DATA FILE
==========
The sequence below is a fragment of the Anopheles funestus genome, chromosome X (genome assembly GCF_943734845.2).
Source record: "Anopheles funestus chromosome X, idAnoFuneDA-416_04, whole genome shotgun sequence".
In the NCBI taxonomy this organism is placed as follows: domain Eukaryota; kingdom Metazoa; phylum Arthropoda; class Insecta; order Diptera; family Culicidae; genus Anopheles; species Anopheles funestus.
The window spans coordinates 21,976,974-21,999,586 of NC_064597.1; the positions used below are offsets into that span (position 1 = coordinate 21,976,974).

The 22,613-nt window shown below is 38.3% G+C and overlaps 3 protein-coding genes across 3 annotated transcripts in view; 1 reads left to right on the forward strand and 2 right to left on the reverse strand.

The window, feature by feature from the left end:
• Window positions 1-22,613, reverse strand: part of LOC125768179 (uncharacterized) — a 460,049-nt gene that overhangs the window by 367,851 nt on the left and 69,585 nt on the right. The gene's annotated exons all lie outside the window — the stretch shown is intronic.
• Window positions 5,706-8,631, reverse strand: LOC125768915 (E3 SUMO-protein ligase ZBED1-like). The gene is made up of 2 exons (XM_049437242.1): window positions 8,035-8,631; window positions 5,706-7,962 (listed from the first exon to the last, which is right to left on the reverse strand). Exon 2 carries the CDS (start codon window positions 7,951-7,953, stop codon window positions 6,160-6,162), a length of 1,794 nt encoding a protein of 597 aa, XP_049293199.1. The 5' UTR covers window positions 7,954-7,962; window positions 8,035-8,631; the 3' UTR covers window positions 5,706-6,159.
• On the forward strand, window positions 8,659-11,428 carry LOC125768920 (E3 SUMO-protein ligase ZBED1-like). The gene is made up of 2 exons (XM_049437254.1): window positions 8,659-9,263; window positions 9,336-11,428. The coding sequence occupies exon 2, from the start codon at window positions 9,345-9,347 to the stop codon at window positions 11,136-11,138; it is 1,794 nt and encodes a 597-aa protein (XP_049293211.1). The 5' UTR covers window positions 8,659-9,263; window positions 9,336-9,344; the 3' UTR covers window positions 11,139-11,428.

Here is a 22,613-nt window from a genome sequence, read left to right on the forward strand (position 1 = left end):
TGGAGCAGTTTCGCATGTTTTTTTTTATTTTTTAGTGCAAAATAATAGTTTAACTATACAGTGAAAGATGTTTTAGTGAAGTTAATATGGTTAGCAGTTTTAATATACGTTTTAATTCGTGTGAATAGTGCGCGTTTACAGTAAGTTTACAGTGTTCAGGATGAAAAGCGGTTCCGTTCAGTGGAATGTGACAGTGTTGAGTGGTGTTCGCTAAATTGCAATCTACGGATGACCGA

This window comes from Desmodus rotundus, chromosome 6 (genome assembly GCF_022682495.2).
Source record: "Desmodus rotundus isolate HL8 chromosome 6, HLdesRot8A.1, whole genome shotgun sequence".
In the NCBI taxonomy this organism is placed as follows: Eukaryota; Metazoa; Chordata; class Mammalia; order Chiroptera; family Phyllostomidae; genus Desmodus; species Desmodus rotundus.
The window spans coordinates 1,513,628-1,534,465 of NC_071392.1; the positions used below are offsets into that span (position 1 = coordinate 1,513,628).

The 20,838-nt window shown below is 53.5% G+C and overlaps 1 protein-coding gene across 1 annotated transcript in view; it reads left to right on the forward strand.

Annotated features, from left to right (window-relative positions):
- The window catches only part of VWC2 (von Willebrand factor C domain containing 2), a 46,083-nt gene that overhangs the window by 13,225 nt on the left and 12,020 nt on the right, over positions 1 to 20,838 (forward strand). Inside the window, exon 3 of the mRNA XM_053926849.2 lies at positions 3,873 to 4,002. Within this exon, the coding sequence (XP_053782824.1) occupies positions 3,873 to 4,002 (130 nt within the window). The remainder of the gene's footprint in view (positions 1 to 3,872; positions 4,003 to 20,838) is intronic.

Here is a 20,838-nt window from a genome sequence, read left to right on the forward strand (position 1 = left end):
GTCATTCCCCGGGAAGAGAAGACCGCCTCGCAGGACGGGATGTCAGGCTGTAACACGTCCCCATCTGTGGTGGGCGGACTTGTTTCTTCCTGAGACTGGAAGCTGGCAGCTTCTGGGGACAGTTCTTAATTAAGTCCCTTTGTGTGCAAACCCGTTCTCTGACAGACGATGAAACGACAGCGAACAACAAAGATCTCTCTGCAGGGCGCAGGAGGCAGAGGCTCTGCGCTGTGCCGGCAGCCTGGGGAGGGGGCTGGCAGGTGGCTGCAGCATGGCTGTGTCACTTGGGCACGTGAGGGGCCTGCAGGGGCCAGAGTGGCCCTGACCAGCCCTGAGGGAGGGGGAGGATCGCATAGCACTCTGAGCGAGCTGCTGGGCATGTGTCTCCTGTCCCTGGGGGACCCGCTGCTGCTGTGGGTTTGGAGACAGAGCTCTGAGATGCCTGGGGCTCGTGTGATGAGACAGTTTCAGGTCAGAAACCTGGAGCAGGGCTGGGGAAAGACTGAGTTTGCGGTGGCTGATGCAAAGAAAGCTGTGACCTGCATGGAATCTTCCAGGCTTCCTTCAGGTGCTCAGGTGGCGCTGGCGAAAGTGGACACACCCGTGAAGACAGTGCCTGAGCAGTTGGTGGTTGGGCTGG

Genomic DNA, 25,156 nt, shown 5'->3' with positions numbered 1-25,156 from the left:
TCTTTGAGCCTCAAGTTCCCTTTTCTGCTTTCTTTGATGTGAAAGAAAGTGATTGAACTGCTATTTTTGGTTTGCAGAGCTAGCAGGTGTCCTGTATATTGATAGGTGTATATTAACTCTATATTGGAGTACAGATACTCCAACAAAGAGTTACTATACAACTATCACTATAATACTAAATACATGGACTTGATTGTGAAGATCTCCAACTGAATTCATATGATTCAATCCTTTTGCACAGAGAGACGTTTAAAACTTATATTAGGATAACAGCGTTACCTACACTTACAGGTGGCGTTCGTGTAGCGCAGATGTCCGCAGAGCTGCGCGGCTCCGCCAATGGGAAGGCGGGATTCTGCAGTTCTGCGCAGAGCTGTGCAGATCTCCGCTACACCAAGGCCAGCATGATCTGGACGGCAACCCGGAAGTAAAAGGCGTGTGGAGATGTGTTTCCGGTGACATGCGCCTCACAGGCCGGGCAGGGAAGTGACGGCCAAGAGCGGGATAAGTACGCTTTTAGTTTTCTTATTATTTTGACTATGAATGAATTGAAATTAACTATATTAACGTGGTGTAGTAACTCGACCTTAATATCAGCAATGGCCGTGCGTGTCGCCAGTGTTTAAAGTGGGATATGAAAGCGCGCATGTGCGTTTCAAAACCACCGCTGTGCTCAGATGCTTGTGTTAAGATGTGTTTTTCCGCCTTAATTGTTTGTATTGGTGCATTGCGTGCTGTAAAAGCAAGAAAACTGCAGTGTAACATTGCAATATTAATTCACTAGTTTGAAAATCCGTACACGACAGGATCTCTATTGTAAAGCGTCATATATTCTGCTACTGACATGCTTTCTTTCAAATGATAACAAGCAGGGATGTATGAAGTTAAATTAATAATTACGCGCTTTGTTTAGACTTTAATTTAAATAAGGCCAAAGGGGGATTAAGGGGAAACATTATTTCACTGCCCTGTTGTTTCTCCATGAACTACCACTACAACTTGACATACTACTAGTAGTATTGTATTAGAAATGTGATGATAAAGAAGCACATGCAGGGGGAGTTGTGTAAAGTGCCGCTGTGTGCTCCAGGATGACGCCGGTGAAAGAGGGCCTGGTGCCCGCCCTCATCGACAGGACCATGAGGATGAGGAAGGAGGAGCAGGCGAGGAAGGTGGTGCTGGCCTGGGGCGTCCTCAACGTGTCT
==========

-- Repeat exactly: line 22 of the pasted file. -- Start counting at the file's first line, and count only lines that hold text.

TCTTTGAGCCTCAAGTTCCCTTTTCTGCTTTCTTTGATGTGAAAGAAAGTGATTGAACTGCTATTTTTGGTTTGCAGAGCTAGCAGGTGTCCTGTATATTGATAGGTGTATATTAACTCTATATTGGAGTACAGATACTCCAACAAAGAGTTACTATACAACTATCACTATAATACTAAATACATGGACTTGATTGTGAAGATCTCCAACTGAATTCATATGATTCAATCCTTTTGCACAGAGAGACGTTTAAAACTTATATTAGGATAACAGCGTTACCTACACTTACAGGTGGCGTTCGTGTAGCGCAGATGTCCGCAGAGCTGCGCGGCTCCGCCAATGGGAAGGCGGGATTCTGCAGTTCTGCGCAGAGCTGTGCAGATCTCCGCTACACCAAGGCCAGCATGATCTGGACGGCAACCCGGAAGTAAAAGGCGTGTGGAGATGTGTTTCCGGTGACATGCGCCTCACAGGCCGGGCAGGGAAGTGACGGCCAAGAGCGGGATAAGTACGCTTTTAGTTTTCTTATTATTTTGACTATGAATGAATTGAAATTAACTATATTAACGTGGTGTAGTAACTCGACCTTAATATCAGCAATGGCCGTGCGTGTCGCCAGTGTTTAAAGTGGGATATGAAAGCGCGCATGTGCGTTTCAAAACCACCGCTGTGCTCAGATGCTTGTGTTAAGATGTGTTTTTCCGCCTTAATTGTTTGTATTGGTGCATTGCGTGCTGTAAAAGCAAGAAAACTGCAGTGTAACATTGCAATATTAATTCACTAGTTTGAAAATCCGTACACGACAGGATCTCTATTGTAAAGCGTCATATATTCTGCTACTGACATGCTTTCTTTCAAATGATAACAAGCAGGGATGTATGAAGTTAAATTAATAATTACGCGCTTTGTTTAGACTTTAATTTAAATAAGGCCAAAGGGGGATTAAGGGGAAACATTATTTCACTGCCCTGTTGTTTCTCCATGAACTACCACTACAACTTGACATACTACTAGTAGTATTGTATTAGAAATGTGATGATAAAGAAGCACATGCAGGGGGAGTTGTGTAAAGTGCCGCTGTGTGCTCCAGGATGACGCCGGTGAAAGAGGGCCTGGTGCCCGCCCTCATCGACAGGACCATGAGGATGAGGAAGGAGGAGCAGGCGAGGAAGGTGGTGCTGGCCTGGGGCGTCCTCAACGTGTCT